Regional integration in the East Africa Community, (EAC) has had its own fair share of battles; fetes and fouls which tell the story of the region from a two-faced coin perspective. The EAC, composed of five countries; Kenya, Uganda, Tanzania, Rwanda and Burundi amidst daunting challenges, has however displayed promising prospects for deeper integration, provided that the EAC continues to build on its successes, confronts current and future challenges, and takes a holistic long-term approach to the effective management of deeper regional integration.
Putting this into perspective: A Profile of the East African Community, an article published in the 1st edition of the Africa Journal of management, special edition, (AJOM), explores the evolution of regional integration in Eastern Africa, EAC’s governance, institutional arrangements and outlines key integration achievements to date, notably the establishment of the Common Market, the promise to establish the monetary union by 2017, and the ultimate goal of achieving a political federation.
The paper co-authored by Dr. Fred Ogola, Senior Lecturer – Strathmore Business School, Dr. George Njenga, Dean – Strathmore Business School, Dr. Peter C. Mhando and Prof. Moses N. Kiggundu, was presented during the 3rd biennial Africa Academy of Management Conference, held at Strathmore business School on 7th January 2016.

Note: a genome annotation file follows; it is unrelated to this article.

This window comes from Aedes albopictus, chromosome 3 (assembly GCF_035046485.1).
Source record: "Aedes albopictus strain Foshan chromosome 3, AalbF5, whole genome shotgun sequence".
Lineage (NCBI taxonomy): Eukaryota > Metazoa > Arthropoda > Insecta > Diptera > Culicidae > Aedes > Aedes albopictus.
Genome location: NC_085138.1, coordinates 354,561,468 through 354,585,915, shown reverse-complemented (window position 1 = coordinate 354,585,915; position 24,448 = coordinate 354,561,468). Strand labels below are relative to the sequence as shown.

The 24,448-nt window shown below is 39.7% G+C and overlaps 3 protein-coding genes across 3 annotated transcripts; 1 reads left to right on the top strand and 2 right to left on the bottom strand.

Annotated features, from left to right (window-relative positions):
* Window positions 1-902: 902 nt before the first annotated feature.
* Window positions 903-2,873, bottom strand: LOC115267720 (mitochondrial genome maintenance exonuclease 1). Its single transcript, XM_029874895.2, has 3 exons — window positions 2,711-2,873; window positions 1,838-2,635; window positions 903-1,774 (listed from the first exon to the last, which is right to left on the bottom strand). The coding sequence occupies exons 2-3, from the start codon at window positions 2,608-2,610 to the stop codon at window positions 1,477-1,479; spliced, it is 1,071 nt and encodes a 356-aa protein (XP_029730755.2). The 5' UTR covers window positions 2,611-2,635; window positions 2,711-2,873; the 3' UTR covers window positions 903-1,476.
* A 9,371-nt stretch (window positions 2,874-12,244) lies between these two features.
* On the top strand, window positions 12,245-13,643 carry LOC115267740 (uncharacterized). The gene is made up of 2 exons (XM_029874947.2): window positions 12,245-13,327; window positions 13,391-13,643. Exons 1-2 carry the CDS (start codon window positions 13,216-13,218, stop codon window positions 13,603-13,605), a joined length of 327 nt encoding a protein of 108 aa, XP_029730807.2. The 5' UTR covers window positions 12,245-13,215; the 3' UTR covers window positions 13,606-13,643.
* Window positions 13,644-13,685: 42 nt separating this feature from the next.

Dr, Ogola gave an outlook of the nuts and bolts which took in working on the paper, mentioning the dangers of trusting single sourced data. False data impedes representation of findings and hence it’s imperative that researchers lend an ardent eye towards data sourcing and their credibility.
Following suite, Dr. Njenga spoke on the relevance of data in decision making, bringing to mention that academic contributions, must be oriented towards industry significance.
Prof. Kiggundu, pointed out that EAC’s partner states, must strive to spearhead the implementation of developing policies. Alluding from the former President of Germany, H.E Horst Koehler’s article, The Impossibility of Speaking of Africa, Prof. Kiggundu stated that, “anything we say about Africa today, will be different tomorrow. Management and integration in Africa today, can only get be better tomorrow.” He further added that Africa must be integrated by itself.